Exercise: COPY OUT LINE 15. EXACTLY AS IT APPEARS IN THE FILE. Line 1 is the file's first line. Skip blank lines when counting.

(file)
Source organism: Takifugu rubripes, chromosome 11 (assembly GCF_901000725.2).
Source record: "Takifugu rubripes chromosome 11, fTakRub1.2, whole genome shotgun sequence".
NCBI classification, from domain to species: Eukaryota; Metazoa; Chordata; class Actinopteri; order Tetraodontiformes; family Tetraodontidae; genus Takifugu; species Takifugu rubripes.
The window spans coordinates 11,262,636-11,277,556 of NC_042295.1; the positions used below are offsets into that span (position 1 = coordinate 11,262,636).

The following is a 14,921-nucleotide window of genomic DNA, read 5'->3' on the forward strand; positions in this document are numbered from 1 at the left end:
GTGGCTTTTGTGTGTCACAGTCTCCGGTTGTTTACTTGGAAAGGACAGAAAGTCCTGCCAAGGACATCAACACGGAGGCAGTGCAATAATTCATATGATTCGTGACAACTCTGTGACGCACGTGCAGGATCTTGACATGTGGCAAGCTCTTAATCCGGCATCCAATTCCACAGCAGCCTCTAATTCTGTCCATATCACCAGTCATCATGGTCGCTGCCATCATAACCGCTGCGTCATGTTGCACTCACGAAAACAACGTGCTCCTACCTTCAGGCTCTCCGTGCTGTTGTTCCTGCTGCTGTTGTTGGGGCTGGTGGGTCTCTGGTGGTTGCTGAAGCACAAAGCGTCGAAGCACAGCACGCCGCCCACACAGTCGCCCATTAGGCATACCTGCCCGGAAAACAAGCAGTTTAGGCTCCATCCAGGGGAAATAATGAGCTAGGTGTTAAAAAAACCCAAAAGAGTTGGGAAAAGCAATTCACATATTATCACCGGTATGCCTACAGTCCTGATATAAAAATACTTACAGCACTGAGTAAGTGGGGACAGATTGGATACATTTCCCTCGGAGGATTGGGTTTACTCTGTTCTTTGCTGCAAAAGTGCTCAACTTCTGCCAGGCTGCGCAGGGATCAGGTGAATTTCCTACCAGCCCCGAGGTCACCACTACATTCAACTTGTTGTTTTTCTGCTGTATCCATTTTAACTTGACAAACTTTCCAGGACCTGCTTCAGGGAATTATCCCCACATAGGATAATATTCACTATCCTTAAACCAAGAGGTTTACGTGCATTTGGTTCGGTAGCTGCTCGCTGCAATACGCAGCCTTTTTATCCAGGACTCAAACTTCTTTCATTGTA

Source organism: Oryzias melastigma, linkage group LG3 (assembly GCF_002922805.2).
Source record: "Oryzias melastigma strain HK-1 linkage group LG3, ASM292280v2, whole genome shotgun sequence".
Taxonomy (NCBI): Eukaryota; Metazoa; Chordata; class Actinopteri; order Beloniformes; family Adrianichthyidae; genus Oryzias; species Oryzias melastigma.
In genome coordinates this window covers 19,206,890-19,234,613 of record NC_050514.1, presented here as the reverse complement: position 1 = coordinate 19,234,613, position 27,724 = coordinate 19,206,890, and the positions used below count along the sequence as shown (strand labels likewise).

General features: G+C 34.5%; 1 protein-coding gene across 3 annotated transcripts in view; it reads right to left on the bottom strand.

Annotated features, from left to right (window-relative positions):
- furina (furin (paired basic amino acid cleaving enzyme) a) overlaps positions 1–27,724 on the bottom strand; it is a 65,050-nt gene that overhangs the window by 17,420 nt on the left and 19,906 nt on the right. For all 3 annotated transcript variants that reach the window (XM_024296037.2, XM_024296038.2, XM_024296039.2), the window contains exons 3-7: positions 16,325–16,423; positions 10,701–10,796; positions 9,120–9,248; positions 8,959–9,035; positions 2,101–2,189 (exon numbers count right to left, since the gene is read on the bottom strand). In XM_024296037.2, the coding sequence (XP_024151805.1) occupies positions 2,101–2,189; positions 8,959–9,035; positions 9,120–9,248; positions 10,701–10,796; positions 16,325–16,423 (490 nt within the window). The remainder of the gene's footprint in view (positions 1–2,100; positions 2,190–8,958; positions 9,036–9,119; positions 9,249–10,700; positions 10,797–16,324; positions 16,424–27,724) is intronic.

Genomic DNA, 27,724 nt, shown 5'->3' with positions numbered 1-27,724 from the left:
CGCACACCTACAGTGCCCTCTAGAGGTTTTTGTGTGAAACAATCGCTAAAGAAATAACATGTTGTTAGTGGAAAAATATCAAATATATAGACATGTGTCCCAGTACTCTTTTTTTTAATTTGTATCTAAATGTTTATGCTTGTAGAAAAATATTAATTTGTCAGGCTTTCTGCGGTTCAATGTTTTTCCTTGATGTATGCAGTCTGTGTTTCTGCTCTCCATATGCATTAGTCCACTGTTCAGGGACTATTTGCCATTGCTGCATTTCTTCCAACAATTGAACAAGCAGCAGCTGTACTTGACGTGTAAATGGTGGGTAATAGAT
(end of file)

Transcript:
CGCACACCTACAGTGCCCTCTAGAGGTTTTTGTGTGAAACAATCGCTAAAGAAATAACATGTTGTTAGTGGAAAAATATCAAATATATAGACATGTGTCCCAGTACTCTTTTTTTTAATTTGTATCTAAATGTTTATGCTTGTAGAAAAATATTAATTTGTCAGGCTTTCTGCGGTTCAATGTTTTTCCTTGATGTATGCAGTCTGTGTTTCTGCTCTCCATATGCATTAGTCCACTGTTCAGGGACTATTTGCCATTGCTGCATTTCTTCCAACAATTGAACAAGCAGCAGCTGTACTTGACGTGTAAATGGTGGGTAATAGAT